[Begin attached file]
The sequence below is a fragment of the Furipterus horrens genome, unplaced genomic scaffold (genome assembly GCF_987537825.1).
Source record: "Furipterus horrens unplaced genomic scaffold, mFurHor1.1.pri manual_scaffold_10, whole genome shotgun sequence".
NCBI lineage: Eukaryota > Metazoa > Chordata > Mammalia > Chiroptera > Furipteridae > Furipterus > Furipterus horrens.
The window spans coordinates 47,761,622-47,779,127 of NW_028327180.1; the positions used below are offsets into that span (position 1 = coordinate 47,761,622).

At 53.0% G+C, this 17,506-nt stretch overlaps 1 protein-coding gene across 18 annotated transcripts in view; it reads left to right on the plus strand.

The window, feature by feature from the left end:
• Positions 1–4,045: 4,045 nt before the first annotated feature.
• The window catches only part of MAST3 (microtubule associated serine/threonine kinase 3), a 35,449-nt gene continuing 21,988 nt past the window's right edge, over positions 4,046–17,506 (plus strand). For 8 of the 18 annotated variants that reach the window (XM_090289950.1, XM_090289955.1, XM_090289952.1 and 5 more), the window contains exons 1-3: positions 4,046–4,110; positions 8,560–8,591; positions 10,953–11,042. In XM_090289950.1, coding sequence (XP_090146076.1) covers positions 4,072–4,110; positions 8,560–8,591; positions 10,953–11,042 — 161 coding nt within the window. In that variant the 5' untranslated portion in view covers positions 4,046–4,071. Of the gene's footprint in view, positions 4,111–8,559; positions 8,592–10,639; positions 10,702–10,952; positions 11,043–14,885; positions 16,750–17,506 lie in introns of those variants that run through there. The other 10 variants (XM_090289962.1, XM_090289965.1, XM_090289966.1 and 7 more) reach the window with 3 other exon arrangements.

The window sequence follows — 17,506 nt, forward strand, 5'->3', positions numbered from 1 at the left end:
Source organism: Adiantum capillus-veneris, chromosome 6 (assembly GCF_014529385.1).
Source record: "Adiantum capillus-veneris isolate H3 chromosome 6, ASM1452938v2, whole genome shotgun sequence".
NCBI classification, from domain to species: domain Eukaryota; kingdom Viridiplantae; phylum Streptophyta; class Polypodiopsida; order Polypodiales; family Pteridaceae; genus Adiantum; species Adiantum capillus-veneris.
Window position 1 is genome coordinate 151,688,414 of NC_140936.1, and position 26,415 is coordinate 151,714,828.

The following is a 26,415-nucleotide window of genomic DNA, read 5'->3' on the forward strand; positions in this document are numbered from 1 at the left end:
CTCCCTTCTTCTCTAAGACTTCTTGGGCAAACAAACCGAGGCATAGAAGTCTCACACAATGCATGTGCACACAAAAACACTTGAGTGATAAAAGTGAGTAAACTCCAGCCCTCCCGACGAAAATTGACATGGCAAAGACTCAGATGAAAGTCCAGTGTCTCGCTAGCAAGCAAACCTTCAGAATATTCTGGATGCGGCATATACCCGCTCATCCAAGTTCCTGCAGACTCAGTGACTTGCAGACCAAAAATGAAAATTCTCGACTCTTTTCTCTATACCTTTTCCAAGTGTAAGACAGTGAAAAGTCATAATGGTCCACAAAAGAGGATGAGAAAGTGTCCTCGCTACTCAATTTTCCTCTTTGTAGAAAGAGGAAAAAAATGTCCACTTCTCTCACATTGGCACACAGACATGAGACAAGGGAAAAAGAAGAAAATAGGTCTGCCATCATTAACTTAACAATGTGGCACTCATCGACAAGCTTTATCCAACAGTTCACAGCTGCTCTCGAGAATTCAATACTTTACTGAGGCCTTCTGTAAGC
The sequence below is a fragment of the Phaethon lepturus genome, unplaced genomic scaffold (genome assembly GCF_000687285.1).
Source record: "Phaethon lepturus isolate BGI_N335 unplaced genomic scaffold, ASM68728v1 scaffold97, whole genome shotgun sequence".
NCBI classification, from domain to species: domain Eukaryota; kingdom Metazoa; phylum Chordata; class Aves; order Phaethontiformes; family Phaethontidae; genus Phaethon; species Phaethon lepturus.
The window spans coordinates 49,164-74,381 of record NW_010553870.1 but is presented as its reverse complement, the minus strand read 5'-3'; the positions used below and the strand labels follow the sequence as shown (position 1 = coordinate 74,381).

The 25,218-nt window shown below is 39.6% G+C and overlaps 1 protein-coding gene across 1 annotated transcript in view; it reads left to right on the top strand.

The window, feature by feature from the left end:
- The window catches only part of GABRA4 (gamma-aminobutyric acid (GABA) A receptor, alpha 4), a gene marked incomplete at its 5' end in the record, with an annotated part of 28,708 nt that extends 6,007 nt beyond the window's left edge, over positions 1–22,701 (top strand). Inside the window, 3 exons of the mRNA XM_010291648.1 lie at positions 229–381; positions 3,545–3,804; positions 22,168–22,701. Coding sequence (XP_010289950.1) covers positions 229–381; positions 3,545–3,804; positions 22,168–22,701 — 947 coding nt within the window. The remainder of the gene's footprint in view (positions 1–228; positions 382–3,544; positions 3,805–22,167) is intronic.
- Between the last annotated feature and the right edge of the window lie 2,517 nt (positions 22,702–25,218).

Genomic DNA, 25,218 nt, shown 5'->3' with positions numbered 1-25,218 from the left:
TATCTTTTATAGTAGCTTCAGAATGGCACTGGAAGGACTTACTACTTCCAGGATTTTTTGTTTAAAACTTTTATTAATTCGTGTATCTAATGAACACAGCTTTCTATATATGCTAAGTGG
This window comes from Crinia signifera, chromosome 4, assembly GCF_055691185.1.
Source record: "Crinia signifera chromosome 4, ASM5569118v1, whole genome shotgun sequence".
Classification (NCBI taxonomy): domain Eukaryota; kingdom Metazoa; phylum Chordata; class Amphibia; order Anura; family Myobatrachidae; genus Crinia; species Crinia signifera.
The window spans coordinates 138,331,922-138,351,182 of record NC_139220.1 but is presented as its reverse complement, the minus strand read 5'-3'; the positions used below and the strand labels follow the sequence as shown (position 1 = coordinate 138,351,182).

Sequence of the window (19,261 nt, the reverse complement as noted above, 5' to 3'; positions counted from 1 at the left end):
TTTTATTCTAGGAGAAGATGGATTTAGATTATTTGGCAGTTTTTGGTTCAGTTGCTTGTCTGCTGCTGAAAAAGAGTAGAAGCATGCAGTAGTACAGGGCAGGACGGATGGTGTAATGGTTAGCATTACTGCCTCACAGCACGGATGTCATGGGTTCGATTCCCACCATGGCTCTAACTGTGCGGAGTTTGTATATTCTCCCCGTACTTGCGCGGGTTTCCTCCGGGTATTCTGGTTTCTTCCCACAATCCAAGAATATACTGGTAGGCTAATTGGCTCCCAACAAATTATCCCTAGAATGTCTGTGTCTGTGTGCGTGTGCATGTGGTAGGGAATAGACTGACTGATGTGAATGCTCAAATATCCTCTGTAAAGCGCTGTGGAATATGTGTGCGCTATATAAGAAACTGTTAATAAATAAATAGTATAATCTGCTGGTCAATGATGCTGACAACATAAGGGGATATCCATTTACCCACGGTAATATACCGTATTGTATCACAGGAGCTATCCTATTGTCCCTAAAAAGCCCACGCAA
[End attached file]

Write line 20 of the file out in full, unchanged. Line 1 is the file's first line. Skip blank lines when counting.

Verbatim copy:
The 25,218-nt window shown below is 39.6% G+C and overlaps 1 protein-coding gene across 1 annotated transcript in view; it reads left to right on the top strand.